9) Increased seizure readiness syndrome: When a child has an evaluation for suspected seizures or some other problem, an EEG of the brain may be done. The term is used to describe the finding of an abnormal focus on the EEG or when a child has increased muscle tone not related to cerebral palsy. Usually no treatment is given.
10) Minimal brain dysfunction: Used variably to describe transient neurologic conditions such as abnormalities in the reflexes or “soft” neurologic signs such as hyperactivity or short attention span. It may mean what we in the USA diagnose as ADHD. If there are any suspicious facial features of fetal alcohol syndrome, this associated diagnosis will make FAS more likely.
11) Movement (motor) disorder: This is a result of muscular dystonia, usually manifested as a delay in gross motor skills. For example, a 10 month old who cannot crawl has a movement disorder. This is not considered a serious diagnosis in contrast to more severe forms, pyramidal insufficiency or spastic tetraparesis. This is a diagnosis that is used when a child is not “perfect” but no other diagnosis can be made. Mild developmental delay.
12) Muscular dystonia: Muscle tone is considered to be dependent on the emotional condition of the baby. A normal child should be calm with appropriate relaxed tone. Muscular dystonia is present when the tone is very high (jittery or irritable) or is labile (changes rapidly). This is not a permanent condition but changes over brief time periods (an hour) as the baby’s state changes (from sleepy to alert, etc.)
13) Oligophrenia: Functional mental impairment, meaning the person is not operating at the expected intellectual level, this is usually not diagnosed until older than 4 years. It may be caused by many different conditions such as genetic disease, head trauma, infection, etc.
Ranges from mild mental delay to severe mental retardation. Unfortunately, it spans from minimal learning disability to severe mental retardation.
14) Perinatal (prenatal) encephalopathy: (Variably translated “perinatal lesion or affectation of the central nervous system,” “encephalopathia,” and many others.) This is a diagnosis that is given to a newborn when one or more risk factors are present. Either in the medical history of the mother or in the baby which may allow for a poor neurological outcome, but this does not necessarily mean that every baby will have a poor outcome. It is similar to the rule out diagnosis that we make in the USA.
Perintal (prenatal) encephalopathy:
- Lack of known medical history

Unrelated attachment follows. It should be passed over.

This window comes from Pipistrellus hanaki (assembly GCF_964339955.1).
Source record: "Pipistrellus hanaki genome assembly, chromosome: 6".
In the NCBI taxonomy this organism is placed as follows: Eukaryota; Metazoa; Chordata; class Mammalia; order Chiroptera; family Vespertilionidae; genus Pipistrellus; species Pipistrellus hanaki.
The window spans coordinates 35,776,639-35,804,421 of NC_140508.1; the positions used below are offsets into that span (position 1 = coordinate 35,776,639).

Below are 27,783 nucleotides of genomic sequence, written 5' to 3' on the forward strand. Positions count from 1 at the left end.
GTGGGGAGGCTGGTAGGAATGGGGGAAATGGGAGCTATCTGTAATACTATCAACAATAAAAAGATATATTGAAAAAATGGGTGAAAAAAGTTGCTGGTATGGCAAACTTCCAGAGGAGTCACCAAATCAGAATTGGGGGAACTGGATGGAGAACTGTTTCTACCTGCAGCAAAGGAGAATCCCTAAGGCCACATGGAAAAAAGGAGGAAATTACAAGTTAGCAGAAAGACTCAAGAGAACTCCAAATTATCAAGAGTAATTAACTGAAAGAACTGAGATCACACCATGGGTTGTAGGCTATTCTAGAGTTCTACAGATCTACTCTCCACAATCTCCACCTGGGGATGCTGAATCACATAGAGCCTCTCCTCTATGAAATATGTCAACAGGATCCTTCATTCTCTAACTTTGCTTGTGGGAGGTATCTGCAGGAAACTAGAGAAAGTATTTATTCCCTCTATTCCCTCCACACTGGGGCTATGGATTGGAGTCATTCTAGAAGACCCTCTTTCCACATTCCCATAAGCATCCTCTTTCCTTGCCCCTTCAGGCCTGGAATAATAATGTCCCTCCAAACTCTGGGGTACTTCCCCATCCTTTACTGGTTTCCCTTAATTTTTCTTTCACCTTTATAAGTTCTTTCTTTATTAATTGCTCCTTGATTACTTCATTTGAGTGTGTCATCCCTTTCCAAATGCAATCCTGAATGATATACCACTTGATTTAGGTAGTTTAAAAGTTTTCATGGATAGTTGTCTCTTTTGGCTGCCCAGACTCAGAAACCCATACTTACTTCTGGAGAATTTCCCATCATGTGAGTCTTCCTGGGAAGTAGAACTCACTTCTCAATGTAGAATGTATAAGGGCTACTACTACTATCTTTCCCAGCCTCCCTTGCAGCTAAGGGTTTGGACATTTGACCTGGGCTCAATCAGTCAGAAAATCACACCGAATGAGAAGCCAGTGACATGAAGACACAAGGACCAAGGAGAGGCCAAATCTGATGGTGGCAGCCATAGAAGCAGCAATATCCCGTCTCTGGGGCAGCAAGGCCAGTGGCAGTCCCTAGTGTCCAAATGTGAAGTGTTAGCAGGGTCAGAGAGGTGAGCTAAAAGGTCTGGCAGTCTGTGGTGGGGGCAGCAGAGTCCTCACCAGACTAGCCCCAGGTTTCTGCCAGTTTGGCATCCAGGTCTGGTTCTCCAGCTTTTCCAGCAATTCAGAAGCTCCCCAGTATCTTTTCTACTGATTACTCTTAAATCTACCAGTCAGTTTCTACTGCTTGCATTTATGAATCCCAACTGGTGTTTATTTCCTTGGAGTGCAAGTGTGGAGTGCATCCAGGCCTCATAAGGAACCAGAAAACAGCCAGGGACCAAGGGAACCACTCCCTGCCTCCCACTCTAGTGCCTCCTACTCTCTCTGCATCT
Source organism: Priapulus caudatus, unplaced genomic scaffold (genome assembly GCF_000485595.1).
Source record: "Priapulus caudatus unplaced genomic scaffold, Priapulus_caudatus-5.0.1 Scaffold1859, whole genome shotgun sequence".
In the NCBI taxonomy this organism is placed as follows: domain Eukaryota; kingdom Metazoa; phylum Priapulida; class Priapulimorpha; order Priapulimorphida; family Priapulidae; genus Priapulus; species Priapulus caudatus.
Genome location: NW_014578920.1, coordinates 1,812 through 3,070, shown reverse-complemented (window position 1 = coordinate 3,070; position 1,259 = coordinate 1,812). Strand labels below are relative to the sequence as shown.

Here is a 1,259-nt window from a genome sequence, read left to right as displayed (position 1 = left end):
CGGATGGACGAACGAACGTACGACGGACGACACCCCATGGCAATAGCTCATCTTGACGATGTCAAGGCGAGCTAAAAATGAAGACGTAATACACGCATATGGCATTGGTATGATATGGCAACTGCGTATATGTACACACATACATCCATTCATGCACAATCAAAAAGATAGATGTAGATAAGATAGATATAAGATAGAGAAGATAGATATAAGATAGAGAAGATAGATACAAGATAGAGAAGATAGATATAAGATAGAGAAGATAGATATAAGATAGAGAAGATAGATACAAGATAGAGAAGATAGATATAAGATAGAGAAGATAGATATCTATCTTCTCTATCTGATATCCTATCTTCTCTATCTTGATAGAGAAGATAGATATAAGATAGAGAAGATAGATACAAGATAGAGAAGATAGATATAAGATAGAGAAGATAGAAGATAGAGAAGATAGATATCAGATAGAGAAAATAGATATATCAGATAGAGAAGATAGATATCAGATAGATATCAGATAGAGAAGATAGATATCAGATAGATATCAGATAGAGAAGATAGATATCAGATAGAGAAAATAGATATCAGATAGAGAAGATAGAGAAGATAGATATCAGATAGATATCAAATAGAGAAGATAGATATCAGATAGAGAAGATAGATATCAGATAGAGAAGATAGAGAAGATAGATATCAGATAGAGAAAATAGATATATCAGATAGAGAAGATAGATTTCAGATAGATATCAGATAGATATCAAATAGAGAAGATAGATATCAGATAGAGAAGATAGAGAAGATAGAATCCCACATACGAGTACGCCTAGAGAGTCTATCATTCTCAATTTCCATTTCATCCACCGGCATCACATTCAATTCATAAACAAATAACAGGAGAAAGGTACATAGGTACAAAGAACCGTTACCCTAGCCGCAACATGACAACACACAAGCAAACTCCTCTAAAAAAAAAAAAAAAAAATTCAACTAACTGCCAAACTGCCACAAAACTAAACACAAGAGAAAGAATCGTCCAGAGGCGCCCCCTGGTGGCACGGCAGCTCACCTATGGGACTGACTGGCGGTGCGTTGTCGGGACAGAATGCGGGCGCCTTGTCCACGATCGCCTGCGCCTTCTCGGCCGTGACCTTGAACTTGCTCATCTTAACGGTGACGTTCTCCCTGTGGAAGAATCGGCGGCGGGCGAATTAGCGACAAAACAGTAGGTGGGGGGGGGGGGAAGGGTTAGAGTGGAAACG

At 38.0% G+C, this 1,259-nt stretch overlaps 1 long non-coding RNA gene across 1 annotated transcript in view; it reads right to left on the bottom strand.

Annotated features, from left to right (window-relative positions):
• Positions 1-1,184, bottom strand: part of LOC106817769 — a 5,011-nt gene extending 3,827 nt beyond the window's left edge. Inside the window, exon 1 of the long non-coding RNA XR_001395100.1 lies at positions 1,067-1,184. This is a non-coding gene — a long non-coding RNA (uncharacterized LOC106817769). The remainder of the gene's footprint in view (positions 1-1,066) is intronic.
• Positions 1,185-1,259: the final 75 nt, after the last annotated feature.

- Drug, alcohol or cigarette use
- No prenatal care
- Past miscarriages, abortions or premature deliveries
- Young or old maternal age
- High number pregnancy
- Chronic health problems
- Poor social situation
- Difficult or complicated delivery
- Abnormal placenta
- Low Apgar scores
- Abnormal muscle tone or reflexes
- Irritability or depression
- Poor suck, feeding problems
- Abnormal head circumference
- Congenital abnormalities
- Genetic conditions
- Abnormal ultrasound of brain or other parts of body
- Intrauterine or perinatal infections
- Abnormal prenatal growth
- Abnormal laboratory tests
15) Prematurity Classification: Determined by maternal history and/or a scoring system such as the Dubowitz (same as used in North America). Described as stage or degree
Stage or degree Gestational Age Weight
1 36-37 weeks 2001-2500 grams
2 32-35 weeks 1501-2000 grains
3 28-31 weeks 1000-1500 grams
4 < 28 weeks < 1000 grams
16) Psycho-affective respiratory attack: Breath-holding spells. These are of no medical consequence. If one was to go to a Toys R US in the USA, just look at the child who did not get the toy that he wanted. He screams and cries until he turns blue and then he passes out for a second or two. Parents fear that they were having a seizure, but they actually were not.
17) Pyramidal insufficiency. Infant considered to be at risk of cerebral palsy because of adverse perinatal history (eg, extreme prematurity or low birth weight) and/or because of abnormal physical examination (eg, increased tone or reflexes, asymmetry of reflexes, delayed development). Usually cannot be confirmed as cerebral palsy until after 12 months of age as some children win improve before then. Usually is apparent by 6 months of age and, if it is going to resolve, disappears by 1 year.
18) Rachitis: Rickets, bone disease due to lack of vitamin D.
Stage or degree Time to develop Clinical signs 1 Weeks Minimal or nothing at all. 2 2-3 months Delayed development due to bone pain and weakness 3 Many months Marked developmental delay, bone deformation, abnormal skull shape or size, poor muscle tone an strength.
19) Spastic tetraparesis: This is a more serious form movement disorder in children less than 12 months of age graded from mild to severe, involving all 4 limbs. In worst case, the child barely moves at alt. If treatment (massage and physical therapy) is started early, this usually easily correctable but some children have persistent neurological findings. If one is to see this diagnosis on the record you should be very suspicious of cerebral palsy. This is where the video is important.
20) Stage of condition: The progression of a disease
A) Recuperation or rehabilitation: Improving but still requiring treatment.
B) Residual: Almost recovered but signs or symptoms not completely resolved, expected to be healthy. Also used for late or permanent results such as scar or stroke.
C) Recovery Condition: illness completely resolved.
D) Compensated : Abnormal but stable.
E) Subcompensated: Abnormal, clinically unstable, may deteriorate.
By George Rogu M.D.